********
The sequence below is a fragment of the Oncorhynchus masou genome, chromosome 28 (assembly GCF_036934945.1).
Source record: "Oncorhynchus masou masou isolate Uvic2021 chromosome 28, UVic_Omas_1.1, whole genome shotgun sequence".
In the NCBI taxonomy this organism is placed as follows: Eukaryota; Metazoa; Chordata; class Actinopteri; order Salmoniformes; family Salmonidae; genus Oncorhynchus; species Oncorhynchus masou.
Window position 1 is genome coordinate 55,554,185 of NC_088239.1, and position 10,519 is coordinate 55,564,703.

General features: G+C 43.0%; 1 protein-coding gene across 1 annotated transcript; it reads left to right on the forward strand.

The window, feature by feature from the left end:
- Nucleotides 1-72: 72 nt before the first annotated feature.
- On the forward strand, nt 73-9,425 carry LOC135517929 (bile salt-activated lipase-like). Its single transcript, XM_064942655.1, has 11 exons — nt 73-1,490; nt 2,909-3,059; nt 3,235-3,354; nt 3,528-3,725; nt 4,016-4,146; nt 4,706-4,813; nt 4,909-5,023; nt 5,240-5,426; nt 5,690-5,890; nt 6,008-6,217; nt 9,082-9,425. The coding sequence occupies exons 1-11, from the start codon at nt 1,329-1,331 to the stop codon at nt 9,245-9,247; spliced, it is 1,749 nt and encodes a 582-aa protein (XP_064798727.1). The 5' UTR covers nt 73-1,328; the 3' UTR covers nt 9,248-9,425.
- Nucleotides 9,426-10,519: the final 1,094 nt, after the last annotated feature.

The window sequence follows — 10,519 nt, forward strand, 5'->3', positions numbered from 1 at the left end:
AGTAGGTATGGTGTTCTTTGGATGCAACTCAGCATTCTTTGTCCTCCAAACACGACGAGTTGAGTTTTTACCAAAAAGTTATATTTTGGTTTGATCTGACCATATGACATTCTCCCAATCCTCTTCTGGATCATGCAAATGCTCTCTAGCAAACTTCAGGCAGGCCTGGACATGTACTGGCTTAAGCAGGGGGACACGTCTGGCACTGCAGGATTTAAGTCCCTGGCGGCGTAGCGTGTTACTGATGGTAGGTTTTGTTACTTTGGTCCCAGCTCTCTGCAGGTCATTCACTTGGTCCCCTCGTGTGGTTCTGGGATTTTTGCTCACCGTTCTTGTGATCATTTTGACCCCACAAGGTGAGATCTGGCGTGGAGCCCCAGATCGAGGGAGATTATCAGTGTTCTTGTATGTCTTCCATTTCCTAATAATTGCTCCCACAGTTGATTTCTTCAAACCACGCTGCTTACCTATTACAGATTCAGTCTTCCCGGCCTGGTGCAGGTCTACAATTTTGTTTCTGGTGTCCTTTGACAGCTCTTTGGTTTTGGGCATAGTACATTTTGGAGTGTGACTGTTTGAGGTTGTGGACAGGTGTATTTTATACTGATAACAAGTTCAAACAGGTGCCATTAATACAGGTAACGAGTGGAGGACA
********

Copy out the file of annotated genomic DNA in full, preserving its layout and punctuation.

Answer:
The sequence below is a fragment of the Oncorhynchus masou genome, chromosome 28 (assembly GCF_036934945.1).
Source record: "Oncorhynchus masou masou isolate Uvic2021 chromosome 28, UVic_Omas_1.1, whole genome shotgun sequence".
In the NCBI taxonomy this organism is placed as follows: Eukaryota; Metazoa; Chordata; class Actinopteri; order Salmoniformes; family Salmonidae; genus Oncorhynchus; species Oncorhynchus masou.
Window position 1 is genome coordinate 55,554,185 of NC_088239.1, and position 10,519 is coordinate 55,564,703.

General features: G+C 43.0%; 1 protein-coding gene across 1 annotated transcript; it reads left to right on the forward strand.

The window, feature by feature from the left end:
- Nucleotides 1-72: 72 nt before the first annotated feature.
- On the forward strand, nt 73-9,425 carry LOC135517929 (bile salt-activated lipase-like). Its single transcript, XM_064942655.1, has 11 exons — nt 73-1,490; nt 2,909-3,059; nt 3,235-3,354; nt 3,528-3,725; nt 4,016-4,146; nt 4,706-4,813; nt 4,909-5,023; nt 5,240-5,426; nt 5,690-5,890; nt 6,008-6,217; nt 9,082-9,425. The coding sequence occupies exons 1-11, from the start codon at nt 1,329-1,331 to the stop codon at nt 9,245-9,247; spliced, it is 1,749 nt and encodes a 582-aa protein (XP_064798727.1). The 5' UTR covers nt 73-1,328; the 3' UTR covers nt 9,248-9,425.
- Nucleotides 9,426-10,519: the final 1,094 nt, after the last annotated feature.

The window sequence follows — 10,519 nt, forward strand, 5'->3', positions numbered from 1 at the left end:
AGTAGGTATGGTGTTCTTTGGATGCAACTCAGCATTCTTTGTCCTCCAAACACGACGAGTTGAGTTTTTACCAAAAAGTTATATTTTGGTTTGATCTGACCATATGACATTCTCCCAATCCTCTTCTGGATCATGCAAATGCTCTCTAGCAAACTTCAGGCAGGCCTGGACATGTACTGGCTTAAGCAGGGGGACACGTCTGGCACTGCAGGATTTAAGTCCCTGGCGGCGTAGCGTGTTACTGATGGTAGGTTTTGTTACTTTGGTCCCAGCTCTCTGCAGGTCATTCACTTGGTCCCCTCGTGTGGTTCTGGGATTTTTGCTCACCGTTCTTGTGATCATTTTGACCCCACAAGGTGAGATCTGGCGTGGAGCCCCAGATCGAGGGAGATTATCAGTGTTCTTGTATGTCTTCCATTTCCTAATAATTGCTCCCACAGTTGATTTCTTCAAACCACGCTGCTTACCTATTACAGATTCAGTCTTCCCGGCCTGGTGCAGGTCTACAATTTTGTTTCTGGTGTCCTTTGACAGCTCTTTGGTTTTGGGCATAGTACATTTTGGAGTGTGACTGTTTGAGGTTGTGGACAGGTGTATTTTATACTGATAACAAGTTCAAACAGGTGCCATTAATACAGGTAACGAGTGGAGGACA